BOOK REPORT for Truly Devious (Truly Devious #1) by Maureen Johnson

 

Cover Story: Big Font

BFF Charm: Yay

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Swoonworthy Scale: 6

Talky Talk: Just The Facts, Ma’am

Bonus Factors: Mental Health, Boarding School

Relationship Status: ID Network Buddy

 

Cover Story: Big Font

As far as Big Font covers go, I like this one. The trailing vines make it seem very New England, and although it doesn’t scream “mystery,” it’s compelling enough to pick it up off the shelf.

The Deal:

Stevie Bell is a murder aficionado. Well, not like that—it’s just that she studies crime and wants to be part of the FBI, much to her parents’ dismay. When she gets an invitation to attend Ellingham Academy, a school for particularly dedicated geniuses, it’s because of her obsession with the school’s unsolved kidnapping in 1936. Finally, she’ll be able to see where it happened—and she’s determined to solve the case while she’s at it.

The only problem is that while she’s focused on the kidnapping, a whole new criminal case happens right under her nose.

BFF Charm: Yay

Stevie is my favorite kind of nerd: the kind who is passionate and intense about a subject with very little self-consciousness. Sure, she also has anxiety—more on that later—but when she’s in her element, she’s good at what she does and never apologizes for it. In a school of geniuses, her brand is warm, goofy, and dedicated.

Swoonworthy Scale: 6

Since this is the first book in the series, there isn’t too much in the way of romance—but there is a cute boy and some kissing, which has potential to become smokin’ hot later. It’s a testament to the book that I was so focused on the rest of the plot that kissing (which is always my favorite part) barely registered. Yes, put your face on his face, very good, but can we get back to the mystery now thank you.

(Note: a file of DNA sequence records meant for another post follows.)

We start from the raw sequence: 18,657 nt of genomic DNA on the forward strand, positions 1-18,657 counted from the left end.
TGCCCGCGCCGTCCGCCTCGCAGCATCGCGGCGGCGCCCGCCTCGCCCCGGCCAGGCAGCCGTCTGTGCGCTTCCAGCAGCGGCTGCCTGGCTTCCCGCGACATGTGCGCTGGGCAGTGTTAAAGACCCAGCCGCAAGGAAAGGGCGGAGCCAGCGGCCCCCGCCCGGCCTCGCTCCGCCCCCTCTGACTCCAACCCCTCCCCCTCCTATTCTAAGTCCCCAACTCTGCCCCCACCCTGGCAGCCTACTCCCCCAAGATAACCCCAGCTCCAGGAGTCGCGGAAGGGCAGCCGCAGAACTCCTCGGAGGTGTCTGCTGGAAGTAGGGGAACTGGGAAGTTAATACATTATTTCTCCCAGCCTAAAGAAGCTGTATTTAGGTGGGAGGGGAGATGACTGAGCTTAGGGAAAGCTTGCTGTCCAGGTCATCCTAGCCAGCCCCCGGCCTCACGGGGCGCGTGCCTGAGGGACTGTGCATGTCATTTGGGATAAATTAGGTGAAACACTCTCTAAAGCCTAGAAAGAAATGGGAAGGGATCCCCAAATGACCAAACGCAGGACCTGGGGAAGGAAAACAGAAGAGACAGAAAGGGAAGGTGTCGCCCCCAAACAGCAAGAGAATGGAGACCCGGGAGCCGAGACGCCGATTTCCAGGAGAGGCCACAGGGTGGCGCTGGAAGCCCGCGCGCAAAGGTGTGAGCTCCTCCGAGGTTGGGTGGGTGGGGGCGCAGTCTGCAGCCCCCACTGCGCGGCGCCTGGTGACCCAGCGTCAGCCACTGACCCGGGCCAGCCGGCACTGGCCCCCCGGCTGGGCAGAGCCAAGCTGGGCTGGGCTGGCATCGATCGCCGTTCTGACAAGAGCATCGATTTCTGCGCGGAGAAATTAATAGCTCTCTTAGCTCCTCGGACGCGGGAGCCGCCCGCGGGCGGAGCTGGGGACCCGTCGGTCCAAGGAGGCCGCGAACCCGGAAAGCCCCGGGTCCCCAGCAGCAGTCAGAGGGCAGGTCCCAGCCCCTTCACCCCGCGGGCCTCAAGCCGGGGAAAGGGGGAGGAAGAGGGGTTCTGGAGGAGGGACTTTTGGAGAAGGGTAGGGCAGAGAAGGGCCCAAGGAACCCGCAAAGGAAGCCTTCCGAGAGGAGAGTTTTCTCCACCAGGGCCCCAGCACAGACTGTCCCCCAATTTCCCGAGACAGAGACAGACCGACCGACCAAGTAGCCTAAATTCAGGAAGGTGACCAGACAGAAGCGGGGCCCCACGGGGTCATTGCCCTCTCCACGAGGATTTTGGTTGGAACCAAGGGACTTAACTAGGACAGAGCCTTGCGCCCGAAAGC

Talky Talk: Just The Facts, Ma’am

Maureen Johnson has a talent for giving her characters a real inner voice, and Stevie is no exception. She feels like a real person, with just the right amount of awkwardness and semi-snide observations to make it interesting.

The other characters are great, too—the supporting cast of fellow geniuses are diverse in many ways, but most notably, their specialties. (There’s even a YouTube star. Oh, kids these days.)

Interspersed with the contemporary story is a retelling of the kidnapping, as well as articles and interviews about the case. It’s a fun device that underscores Stevie’s love of research.

Bonus Factor: Mental Health

Stevie suffers from depression and anxiety, and as a fellow sufferer myself, I loved Johnson’s portrayal. Medication is mentioned, as well as one memorable scene where Stevie goes through a panic attack. It’s thoughtfully done, and her struggle rang true. The anxiety depiction never overwhelms the main plot, but as in real life, it is always there and has very real, sometimes very inconvenient consequences. I loved how Stevie handled herself.

Bonus Factor: Boarding School

I haven’t read a good boarding school novel in a while, and this one hits all the sweet spots: murder! Kidnapping! Hormonal teens stuffed into close quarters! New England! How could you ask for anything more?

Relationship Status: ID Network Buddy

Book, I was excited for our date, and even though you left me with more questions than answers, I have a feeling our next date might help solve some lingering mysteries. You seem like the type of buddy where we could spend all day watching the ID Network and eating junk food—and everybody needs one of those! So when you ask me out again, I’m totally saying yes. Bring your murder podcasts, too, and let’s share our headphones.

Truly Devious is available now.

Jennie Kendrick lives in San Francisco and has an excessive fondness of historical fiction, spreadsheets, turquoise sparkly things, and bourbon. She is also a literary agent with Lupine Grove Creative. When she’s not reading, writing, or writing about reading, she cooks obsessively, runs an Etsy shop, and thrifts for vintage everything.